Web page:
A hillside erupts in flame in Placerita Canyon in Santa Clarita, California, July 25. (CNN photo)
A raging wildfire in the US state of California has burned tens of thousands of acres and forced the evacuation of some 10,000 homes.
In Southern California, the so-called Sand Fire has set more than 37,000 acres of the Santa Clarita Valley ablaze, according to the Los Angeles County Fire Department.
The wildfire was concentrated near the town of Acton, about 50 miles (80 km) north of Los Angeles, as it spread a dark covering of smoke and dust over a wide area.
Fire authorities say one person has died in the fire, more than 18 homes have burned and 20,000 residents had been evacuated from their homes.
Temperatures hit 101 degrees (38 C) in the area and dried brush from the parched, drought conditions have helped spread the fire to about 57 square miles (148 square km).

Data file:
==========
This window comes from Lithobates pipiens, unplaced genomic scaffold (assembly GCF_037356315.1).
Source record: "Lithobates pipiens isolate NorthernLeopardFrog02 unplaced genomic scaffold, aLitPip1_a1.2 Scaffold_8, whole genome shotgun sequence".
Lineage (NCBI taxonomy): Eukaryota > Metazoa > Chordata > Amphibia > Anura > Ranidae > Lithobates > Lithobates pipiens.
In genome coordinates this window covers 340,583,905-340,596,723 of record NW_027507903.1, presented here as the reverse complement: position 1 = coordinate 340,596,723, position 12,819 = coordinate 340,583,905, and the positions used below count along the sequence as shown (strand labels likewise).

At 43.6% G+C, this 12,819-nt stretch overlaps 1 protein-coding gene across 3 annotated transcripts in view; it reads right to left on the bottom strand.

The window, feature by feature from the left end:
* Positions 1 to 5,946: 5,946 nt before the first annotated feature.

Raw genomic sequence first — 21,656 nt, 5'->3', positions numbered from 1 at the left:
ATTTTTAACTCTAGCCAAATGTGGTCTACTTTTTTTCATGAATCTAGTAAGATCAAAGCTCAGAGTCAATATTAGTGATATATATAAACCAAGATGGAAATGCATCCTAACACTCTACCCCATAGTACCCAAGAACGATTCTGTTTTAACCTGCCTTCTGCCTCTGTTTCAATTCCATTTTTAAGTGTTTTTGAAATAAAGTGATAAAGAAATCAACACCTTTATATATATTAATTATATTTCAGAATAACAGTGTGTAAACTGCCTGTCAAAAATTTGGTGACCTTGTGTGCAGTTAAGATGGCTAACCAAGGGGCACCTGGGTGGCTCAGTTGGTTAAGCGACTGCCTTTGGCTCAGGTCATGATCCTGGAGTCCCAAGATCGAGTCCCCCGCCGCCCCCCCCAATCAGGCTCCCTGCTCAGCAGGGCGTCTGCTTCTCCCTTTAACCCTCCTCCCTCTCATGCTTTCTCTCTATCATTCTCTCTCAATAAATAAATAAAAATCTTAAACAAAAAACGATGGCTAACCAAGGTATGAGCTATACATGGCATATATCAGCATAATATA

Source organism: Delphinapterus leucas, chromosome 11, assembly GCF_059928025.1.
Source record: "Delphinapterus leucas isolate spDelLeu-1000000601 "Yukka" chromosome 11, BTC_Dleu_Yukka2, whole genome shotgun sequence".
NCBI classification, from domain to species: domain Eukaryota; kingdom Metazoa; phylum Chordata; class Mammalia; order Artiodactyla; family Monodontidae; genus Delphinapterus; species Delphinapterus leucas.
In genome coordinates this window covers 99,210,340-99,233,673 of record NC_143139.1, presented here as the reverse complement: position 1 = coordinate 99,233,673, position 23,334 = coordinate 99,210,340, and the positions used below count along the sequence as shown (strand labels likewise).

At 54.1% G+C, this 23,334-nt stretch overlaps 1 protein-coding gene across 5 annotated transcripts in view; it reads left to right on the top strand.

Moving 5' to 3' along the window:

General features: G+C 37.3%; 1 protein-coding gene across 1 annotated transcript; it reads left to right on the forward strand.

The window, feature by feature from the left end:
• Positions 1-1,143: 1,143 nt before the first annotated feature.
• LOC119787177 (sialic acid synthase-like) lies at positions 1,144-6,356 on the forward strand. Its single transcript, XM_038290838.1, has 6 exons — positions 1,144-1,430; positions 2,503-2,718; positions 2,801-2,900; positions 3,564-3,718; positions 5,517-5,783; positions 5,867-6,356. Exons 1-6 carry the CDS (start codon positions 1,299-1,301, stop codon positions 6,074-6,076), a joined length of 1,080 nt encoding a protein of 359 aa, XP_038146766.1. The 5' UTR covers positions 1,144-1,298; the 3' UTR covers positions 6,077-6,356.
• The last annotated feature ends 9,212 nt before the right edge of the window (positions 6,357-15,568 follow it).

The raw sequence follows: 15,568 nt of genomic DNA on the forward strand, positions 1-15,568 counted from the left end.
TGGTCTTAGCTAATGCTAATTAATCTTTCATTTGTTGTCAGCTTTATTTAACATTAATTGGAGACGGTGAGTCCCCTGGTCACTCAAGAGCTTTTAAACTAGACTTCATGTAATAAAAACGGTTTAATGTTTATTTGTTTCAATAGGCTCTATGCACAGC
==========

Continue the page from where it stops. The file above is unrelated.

Over 3,000 firefighters are battling the flames in extremely dry and smoky conditions, having to navigate steep terrains.
The extent of the fire's damage could be seen from satellite images that showed the burn scars left on the hills and canyons. Helicopters circled the blaze, dousing flames with water.
In Central California along the Pacific coast, the wildfire in Monterey County, called the Soberanes Fire, has burned more than 19,000 acres. The fire is bigger than the size of Manhattan in New York City.
The smoke from the fire, which has destroyed at least 20 homes, could be seen from about a hundred miles (160 km) north and about 300 miles (482 km) east. Air quality health alerts have been issued in the areas.

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